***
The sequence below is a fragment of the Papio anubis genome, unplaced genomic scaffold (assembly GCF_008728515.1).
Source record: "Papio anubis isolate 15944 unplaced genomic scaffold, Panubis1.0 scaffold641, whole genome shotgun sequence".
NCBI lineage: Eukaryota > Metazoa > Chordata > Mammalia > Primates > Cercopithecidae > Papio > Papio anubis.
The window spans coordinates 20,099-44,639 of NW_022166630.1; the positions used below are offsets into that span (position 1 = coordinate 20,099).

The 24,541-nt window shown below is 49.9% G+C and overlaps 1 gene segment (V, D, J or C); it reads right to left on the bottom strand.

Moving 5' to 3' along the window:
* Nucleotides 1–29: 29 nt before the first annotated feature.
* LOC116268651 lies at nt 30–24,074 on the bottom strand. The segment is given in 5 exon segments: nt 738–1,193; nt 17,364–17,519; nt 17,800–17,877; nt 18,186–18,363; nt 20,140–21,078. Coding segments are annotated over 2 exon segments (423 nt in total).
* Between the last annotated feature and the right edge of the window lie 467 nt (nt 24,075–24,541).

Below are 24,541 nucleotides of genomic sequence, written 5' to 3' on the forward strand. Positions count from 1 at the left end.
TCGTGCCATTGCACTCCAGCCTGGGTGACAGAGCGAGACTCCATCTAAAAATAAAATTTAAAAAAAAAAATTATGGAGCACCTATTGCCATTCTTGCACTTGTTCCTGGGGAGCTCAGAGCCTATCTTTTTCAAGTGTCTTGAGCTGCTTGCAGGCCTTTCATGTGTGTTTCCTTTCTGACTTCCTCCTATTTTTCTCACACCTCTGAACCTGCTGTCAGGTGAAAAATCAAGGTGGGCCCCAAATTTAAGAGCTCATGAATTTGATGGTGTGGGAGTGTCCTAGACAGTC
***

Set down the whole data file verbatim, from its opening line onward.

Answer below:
The sequence below is a fragment of the Papio anubis genome, unplaced genomic scaffold (assembly GCF_008728515.1).
Source record: "Papio anubis isolate 15944 unplaced genomic scaffold, Panubis1.0 scaffold641, whole genome shotgun sequence".
NCBI lineage: Eukaryota > Metazoa > Chordata > Mammalia > Primates > Cercopithecidae > Papio > Papio anubis.
The window spans coordinates 20,099-44,639 of NW_022166630.1; the positions used below are offsets into that span (position 1 = coordinate 20,099).

The 24,541-nt window shown below is 49.9% G+C and overlaps 1 gene segment (V, D, J or C); it reads right to left on the bottom strand.

Moving 5' to 3' along the window:
* Nucleotides 1–29: 29 nt before the first annotated feature.
* LOC116268651 lies at nt 30–24,074 on the bottom strand. The segment is given in 5 exon segments: nt 738–1,193; nt 17,364–17,519; nt 17,800–17,877; nt 18,186–18,363; nt 20,140–21,078. Coding segments are annotated over 2 exon segments (423 nt in total).
* Between the last annotated feature and the right edge of the window lie 467 nt (nt 24,075–24,541).

Below are 24,541 nucleotides of genomic sequence, written 5' to 3' on the forward strand. Positions count from 1 at the left end.
TCGTGCCATTGCACTCCAGCCTGGGTGACAGAGCGAGACTCCATCTAAAAATAAAATTTAAAAAAAAAAATTATGGAGCACCTATTGCCATTCTTGCACTTGTTCCTGGGGAGCTCAGAGCCTATCTTTTTCAAGTGTCTTGAGCTGCTTGCAGGCCTTTCATGTGTGTTTCCTTTCTGACTTCCTCCTATTTTTCTCACACCTCTGAACCTGCTGTCAGGTGAAAAATCAAGGTGGGCCCCAAATTTAAGAGCTCATGAATTTGATGGTGTGGGAGTGTCCTAGACAGTC